A relatively new coalition of interests in Aberdeen that aims to reduce youth drug use will host a series of public events next week to educate parents and school staff about current drug use trends.
Harbor Strong, the name for the coalition, is comprised of health and school officials, law enforcement officers and other sectors of the community with the goal of reducing drug use and other risky behavior.
Harbor Strong mostly deals with Aberdeen, and acts in a similar role to the Hoquiam-based coalition called My TOWN, which was founded in 2013 and also aims to reduce youth drug usage. Both coalitions and a few other groups are sponsoring presentations next week by Idaho law officer Jermaine Galloway, the details of which can be found in a separate Daily World article.
The group was started with a state grant through Grays Harbor County’s health department, and while it does aim to reduce opioid use, it places a lot of focus on early efforts to reduce underage drug and alcohol use, and looks at what barriers there are to reducing it.
Members include public health officials, as well as student parents, church and business representatives, who all meet once a month to discuss trends they’ve noticed with youth drug use and hear from others.
“You get a different perspective when you have a law enforcement officer and a school person. The diversity of the group is encouraging,” said Coalition Coordinator April Heikkila, who also works at Grays Harbor Public Health and Social Services.
Some work by the coalition so far includes a community survey in partnership with My TOWN, given to adults, asking them questions like how serious of an issue marijuana and alcohol use is among underage youth, and whether parents have discussed the risks of alcohol and weed with their kids.
Heikkila said she’s interested to see the results next week when the coalition’s youth members will ask focus groups of students at Aberdeen High School similar questions to see if adult perception matches what teens say.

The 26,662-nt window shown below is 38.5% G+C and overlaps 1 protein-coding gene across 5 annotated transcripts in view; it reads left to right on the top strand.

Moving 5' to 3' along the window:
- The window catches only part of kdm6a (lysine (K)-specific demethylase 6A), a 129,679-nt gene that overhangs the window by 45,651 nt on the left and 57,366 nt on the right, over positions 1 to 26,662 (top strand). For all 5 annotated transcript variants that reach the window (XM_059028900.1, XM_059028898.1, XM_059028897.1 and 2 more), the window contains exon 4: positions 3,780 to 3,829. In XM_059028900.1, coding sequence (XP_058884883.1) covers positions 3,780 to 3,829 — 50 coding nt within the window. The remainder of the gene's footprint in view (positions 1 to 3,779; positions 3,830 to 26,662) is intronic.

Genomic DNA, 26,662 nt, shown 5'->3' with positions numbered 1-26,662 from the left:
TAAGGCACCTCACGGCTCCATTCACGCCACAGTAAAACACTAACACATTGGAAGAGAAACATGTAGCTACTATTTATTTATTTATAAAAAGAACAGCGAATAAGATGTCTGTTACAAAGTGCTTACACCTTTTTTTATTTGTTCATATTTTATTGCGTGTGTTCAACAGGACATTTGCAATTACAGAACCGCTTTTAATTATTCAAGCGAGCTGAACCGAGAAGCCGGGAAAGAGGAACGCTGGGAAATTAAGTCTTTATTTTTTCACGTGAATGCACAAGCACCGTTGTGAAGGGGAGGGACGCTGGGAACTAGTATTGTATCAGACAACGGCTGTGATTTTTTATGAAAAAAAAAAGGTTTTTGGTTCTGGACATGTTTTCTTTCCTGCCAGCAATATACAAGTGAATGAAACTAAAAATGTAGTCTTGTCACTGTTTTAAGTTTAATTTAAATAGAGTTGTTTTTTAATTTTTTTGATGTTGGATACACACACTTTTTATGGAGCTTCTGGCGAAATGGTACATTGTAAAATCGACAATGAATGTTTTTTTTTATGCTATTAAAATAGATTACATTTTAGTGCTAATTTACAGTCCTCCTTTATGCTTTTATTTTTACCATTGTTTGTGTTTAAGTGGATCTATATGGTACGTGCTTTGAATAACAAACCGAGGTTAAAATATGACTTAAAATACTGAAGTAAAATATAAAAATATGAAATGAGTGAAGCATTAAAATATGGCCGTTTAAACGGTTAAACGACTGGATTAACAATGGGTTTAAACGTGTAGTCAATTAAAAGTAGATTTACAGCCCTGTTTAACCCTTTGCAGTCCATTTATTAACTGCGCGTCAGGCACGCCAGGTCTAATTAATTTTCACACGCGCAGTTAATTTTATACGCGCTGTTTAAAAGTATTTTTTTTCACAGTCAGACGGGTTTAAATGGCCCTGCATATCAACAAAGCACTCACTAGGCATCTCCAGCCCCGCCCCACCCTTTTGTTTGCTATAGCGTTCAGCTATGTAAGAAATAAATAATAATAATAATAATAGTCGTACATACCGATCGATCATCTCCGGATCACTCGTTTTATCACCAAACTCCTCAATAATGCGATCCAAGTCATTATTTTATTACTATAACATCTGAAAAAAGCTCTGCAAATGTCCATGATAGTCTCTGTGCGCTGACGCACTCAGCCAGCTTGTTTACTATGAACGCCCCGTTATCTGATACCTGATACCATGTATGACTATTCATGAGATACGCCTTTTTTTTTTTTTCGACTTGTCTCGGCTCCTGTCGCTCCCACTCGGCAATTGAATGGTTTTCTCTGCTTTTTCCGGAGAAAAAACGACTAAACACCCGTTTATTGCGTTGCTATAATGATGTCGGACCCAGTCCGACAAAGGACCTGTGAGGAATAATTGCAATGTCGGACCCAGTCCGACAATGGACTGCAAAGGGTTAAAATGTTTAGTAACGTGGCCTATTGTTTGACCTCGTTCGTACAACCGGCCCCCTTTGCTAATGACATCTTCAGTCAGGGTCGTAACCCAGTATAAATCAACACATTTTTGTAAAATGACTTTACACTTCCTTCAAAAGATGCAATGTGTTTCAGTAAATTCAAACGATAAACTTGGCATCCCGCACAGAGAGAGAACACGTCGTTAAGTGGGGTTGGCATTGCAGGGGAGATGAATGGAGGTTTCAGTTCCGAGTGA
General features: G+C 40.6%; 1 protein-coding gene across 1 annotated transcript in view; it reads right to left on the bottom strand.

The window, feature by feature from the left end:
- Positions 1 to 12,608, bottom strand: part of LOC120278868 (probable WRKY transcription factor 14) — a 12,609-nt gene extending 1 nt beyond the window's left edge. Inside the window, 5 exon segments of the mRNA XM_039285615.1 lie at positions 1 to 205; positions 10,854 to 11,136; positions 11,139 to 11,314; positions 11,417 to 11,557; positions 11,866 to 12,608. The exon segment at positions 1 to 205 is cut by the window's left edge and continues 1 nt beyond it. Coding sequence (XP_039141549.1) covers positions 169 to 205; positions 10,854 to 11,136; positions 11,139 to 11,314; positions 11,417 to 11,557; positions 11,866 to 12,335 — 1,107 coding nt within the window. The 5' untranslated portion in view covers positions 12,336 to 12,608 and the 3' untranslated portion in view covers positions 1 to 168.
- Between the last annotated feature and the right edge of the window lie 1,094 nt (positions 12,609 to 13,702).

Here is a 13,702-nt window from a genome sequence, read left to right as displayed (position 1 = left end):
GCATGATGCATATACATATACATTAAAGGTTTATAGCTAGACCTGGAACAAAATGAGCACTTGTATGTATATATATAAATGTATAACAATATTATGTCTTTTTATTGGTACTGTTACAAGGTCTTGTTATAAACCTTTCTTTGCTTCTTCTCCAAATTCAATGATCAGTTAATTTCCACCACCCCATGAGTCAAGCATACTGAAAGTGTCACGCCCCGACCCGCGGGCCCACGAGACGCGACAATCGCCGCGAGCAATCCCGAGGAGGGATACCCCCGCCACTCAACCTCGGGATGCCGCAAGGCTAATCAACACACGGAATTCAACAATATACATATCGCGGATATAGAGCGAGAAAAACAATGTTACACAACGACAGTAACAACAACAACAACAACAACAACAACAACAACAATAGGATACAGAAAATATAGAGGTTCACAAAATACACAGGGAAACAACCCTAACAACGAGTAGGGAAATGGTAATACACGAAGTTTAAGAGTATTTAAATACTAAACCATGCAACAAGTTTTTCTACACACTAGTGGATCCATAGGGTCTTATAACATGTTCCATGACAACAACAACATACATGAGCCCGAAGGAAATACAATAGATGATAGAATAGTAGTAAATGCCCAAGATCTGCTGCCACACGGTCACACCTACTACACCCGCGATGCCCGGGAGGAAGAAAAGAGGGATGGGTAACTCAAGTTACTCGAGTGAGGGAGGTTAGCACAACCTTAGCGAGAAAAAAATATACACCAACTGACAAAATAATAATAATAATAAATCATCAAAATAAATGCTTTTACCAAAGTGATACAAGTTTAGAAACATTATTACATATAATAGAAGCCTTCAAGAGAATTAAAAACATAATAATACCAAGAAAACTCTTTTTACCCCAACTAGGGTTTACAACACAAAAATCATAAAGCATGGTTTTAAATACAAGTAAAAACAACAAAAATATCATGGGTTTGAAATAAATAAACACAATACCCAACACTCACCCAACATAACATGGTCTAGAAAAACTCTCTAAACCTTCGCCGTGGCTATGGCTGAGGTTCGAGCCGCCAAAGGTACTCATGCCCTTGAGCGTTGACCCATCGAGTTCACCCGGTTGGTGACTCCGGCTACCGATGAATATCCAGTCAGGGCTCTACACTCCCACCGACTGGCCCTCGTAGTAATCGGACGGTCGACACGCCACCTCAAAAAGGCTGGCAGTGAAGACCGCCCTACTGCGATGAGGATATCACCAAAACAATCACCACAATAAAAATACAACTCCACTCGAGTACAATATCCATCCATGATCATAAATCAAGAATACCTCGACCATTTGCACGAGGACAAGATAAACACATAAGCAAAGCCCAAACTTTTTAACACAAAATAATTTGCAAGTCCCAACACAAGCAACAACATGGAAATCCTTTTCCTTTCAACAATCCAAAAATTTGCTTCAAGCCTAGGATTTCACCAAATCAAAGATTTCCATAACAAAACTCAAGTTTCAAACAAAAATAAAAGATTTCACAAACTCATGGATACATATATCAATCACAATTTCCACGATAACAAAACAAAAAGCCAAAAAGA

Some results, like how the adult survey found more than 80% of 144 parents surveyed in Aberdeen and Hoquiam said they had talked to their child in the last three months about marijuana and alcohol use, could be interesting to compare, Heikkila said.
“We want to figure out, are youth hearing that message, do you feel like you’re really having that conversation?” she said.
The group also analyzes state data, like the recently-released 2018 Healthy Youth Survey, which shows results among students grade six through 12 about how serious drug and alcohol issues are in specific counties.
The coalition has also worked with the Aberdeen Police Department to install a permanent drug disposal bin in the department lobby, and to hold drug take-back days where people can safely dispose of prescription drugs and talk to coalition members.
At Miller Junior High School, the coalition has arranged for health and PE teachers to implement a life skills program, which helps students learn refusal skills and targets the social and psychological factors that might lead to violent behavior or use of tobacco, alcohol or weed.
As an end goal, Heikkila said both Aberdeen and Hoquiam’s coalitions would like to have a drug-free, safe community, and that she looks forward to Galloway’s presentations next week. She said Galloway would do a scan of the community, visiting retail spaces like marijuana stores to see what the primary risk factors are in the county.
“He’ll have a very good perspective of what’s happening in Grays Harbor, so I’m excited to hear what he has to say,” said Heikkila.